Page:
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24 May 2020


by Julian Maingot

Let this post be a warning for anyone who is thinking about making changes to their system. Diverging from the default settings can have adverse affects with the software you use so generally just don’t do it unless you have a good reason.

I helped a friend upgrade the harddrive on their laptop to an SSD (a great way to extend the life of an old laptop). During the OS re-installation, there was an option to choose case-sensitivity for the partition.

It didn’t not occur to me to click continue without considering the alternate option, this was a mistake.

I thought about the two options and how they would affect my friend’s usage of her laptop. A case-insensitive filesystem didn’t seem to offer any compelling pros although one could consider case-insensitivity a pros for usability purposes.

I didn’t count that fact that case-insensitive was the default option as a pro for choosing case-insensitive, this was another mistake.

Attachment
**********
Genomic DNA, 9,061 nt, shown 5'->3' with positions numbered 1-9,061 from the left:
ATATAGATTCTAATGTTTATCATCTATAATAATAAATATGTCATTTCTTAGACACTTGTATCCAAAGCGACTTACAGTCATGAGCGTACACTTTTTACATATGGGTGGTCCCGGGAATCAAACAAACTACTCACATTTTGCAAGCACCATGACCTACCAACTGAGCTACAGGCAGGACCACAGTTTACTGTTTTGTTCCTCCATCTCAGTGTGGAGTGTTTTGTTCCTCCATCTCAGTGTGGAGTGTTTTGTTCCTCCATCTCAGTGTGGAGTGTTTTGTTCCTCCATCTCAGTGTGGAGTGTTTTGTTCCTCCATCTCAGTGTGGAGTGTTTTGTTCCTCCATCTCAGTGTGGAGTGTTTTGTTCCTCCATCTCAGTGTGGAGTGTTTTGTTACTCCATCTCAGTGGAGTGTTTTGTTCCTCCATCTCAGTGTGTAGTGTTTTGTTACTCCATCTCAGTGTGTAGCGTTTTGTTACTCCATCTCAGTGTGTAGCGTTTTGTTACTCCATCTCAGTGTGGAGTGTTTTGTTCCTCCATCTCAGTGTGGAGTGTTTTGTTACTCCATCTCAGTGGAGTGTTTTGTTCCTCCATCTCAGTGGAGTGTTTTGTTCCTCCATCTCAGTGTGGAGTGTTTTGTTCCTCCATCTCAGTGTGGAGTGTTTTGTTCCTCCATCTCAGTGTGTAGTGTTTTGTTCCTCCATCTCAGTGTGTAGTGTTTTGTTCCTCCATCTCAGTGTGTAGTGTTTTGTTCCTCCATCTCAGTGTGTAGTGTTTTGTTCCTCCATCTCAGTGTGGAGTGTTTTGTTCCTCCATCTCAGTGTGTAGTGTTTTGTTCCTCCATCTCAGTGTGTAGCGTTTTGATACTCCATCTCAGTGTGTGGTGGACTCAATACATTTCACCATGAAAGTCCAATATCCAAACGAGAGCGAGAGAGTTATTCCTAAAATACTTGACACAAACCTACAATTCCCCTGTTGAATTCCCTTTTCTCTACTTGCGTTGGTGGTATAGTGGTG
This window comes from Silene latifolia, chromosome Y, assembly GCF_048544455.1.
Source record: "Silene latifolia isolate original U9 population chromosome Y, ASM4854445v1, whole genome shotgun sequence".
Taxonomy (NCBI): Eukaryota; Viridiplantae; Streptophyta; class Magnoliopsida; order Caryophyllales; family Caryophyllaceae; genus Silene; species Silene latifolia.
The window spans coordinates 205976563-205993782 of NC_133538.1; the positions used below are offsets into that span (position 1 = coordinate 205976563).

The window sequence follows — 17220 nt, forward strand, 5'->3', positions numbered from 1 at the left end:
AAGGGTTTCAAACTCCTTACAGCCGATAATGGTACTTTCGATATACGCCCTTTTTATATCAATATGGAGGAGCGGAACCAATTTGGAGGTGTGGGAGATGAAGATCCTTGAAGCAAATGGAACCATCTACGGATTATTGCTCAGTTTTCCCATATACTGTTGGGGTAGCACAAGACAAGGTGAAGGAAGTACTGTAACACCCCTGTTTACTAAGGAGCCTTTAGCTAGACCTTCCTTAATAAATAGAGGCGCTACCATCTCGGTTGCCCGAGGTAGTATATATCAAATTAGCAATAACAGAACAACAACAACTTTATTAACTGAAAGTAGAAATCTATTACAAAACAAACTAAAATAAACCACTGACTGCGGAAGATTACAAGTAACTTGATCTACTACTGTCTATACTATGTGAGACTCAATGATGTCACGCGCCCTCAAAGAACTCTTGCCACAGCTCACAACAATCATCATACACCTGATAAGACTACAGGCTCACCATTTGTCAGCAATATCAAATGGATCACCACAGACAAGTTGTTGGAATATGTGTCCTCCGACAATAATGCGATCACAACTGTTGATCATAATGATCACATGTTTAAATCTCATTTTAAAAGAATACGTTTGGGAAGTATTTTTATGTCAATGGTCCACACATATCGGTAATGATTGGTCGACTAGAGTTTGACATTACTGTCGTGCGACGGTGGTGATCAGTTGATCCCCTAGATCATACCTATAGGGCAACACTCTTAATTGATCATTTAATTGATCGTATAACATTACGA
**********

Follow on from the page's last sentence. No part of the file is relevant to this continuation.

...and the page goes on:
I found case-sensitivity more appealing because it seemed safer and I like safety. If my friend was a using a drive that was previously case-insensitive and the new drive was case-sensitive, there wouldn’t be a problem migrating the files because there was no chance of name collisions. Similarly, if she previously used a case-sensitive filesystem then there wouldn’t be any transition at all.

I didn’t consider checking the case-sensitivity setting on the old drive, that was another mistake. I would have seen that it was case-insensitive and simply stuck with the same setting.

There were many ways I could have avoided making a bad choice here but I ended up choosing case-sensitive and had to pay the price.

Software developers develop for the average system setup, not the special snowflake. Don’t turn a system into a special snowflake unless it’s your own system and you like messing around with your tools.